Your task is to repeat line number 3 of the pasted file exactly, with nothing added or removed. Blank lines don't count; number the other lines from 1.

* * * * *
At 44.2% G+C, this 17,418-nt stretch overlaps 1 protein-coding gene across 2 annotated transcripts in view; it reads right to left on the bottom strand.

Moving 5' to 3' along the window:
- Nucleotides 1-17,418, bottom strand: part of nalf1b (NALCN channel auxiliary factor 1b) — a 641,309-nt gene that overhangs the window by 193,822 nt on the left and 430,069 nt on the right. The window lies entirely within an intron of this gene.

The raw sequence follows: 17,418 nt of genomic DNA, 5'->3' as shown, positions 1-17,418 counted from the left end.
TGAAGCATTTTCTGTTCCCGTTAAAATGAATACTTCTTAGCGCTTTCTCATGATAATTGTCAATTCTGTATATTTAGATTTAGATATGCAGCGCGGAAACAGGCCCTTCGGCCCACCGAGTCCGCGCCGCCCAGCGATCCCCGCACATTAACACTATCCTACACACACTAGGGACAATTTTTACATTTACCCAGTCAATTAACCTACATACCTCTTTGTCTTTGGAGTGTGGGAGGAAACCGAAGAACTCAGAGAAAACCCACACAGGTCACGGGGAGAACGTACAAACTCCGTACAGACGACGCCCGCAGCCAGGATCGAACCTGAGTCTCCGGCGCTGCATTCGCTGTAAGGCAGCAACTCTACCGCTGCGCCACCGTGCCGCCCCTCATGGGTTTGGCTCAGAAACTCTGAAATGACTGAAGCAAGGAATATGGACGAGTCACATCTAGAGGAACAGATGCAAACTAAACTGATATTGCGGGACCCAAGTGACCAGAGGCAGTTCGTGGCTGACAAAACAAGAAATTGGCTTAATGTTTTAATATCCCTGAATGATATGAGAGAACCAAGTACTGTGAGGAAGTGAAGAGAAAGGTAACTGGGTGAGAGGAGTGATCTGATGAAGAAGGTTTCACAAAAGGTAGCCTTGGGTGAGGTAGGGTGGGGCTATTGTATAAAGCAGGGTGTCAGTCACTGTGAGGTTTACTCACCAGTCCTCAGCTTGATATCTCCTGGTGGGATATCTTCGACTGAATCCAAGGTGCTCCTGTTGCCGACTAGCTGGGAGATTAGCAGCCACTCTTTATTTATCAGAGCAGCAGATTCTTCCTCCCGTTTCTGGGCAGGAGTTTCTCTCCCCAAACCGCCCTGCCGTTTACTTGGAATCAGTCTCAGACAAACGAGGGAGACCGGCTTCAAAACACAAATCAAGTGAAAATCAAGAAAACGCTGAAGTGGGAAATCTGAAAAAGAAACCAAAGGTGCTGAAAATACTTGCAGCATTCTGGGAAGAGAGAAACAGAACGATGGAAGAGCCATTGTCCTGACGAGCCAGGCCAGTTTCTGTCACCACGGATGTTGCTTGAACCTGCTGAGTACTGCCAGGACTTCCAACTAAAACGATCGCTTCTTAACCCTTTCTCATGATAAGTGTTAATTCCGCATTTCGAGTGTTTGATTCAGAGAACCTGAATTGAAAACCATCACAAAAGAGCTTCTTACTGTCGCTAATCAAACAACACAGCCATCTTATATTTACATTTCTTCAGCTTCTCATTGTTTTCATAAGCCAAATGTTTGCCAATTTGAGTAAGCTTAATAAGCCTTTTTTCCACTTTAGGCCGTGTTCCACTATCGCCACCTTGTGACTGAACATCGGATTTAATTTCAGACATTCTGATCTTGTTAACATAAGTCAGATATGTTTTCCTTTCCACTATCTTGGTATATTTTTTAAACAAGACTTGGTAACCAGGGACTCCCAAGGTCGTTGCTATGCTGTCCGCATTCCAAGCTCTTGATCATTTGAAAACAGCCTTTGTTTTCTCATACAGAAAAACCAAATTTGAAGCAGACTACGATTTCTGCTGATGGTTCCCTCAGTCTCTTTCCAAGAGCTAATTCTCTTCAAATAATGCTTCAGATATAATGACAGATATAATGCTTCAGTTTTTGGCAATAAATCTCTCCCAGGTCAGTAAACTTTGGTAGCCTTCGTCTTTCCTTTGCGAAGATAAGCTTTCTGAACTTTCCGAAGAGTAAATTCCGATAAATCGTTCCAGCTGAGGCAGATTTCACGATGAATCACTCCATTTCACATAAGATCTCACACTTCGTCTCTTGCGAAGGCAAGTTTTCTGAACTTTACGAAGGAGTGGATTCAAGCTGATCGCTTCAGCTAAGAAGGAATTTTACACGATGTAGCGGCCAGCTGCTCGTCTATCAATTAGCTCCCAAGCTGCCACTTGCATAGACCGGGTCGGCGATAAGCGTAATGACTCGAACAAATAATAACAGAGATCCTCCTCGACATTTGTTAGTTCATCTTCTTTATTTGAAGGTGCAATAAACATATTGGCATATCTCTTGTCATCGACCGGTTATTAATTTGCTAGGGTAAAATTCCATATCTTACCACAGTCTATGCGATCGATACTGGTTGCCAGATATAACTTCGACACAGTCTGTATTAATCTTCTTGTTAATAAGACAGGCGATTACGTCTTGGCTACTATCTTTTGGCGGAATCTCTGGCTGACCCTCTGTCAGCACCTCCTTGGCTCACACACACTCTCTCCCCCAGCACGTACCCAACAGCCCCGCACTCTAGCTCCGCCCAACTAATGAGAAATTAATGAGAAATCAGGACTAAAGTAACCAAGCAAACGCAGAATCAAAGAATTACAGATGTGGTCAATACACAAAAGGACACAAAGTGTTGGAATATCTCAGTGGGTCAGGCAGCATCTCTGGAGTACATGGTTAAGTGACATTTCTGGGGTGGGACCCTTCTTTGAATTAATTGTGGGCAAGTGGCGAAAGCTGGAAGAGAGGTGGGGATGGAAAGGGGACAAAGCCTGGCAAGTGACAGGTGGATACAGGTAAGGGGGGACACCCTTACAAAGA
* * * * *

- Nucleotides 1-17,418, bottom strand: part of nalf1b (NALCN channel auxiliary factor 1b) — a 641,309-nt gene that overhangs the window by 193,822 nt on the left and 430,069 nt on the right. The window lies entirely within an intron of this gene.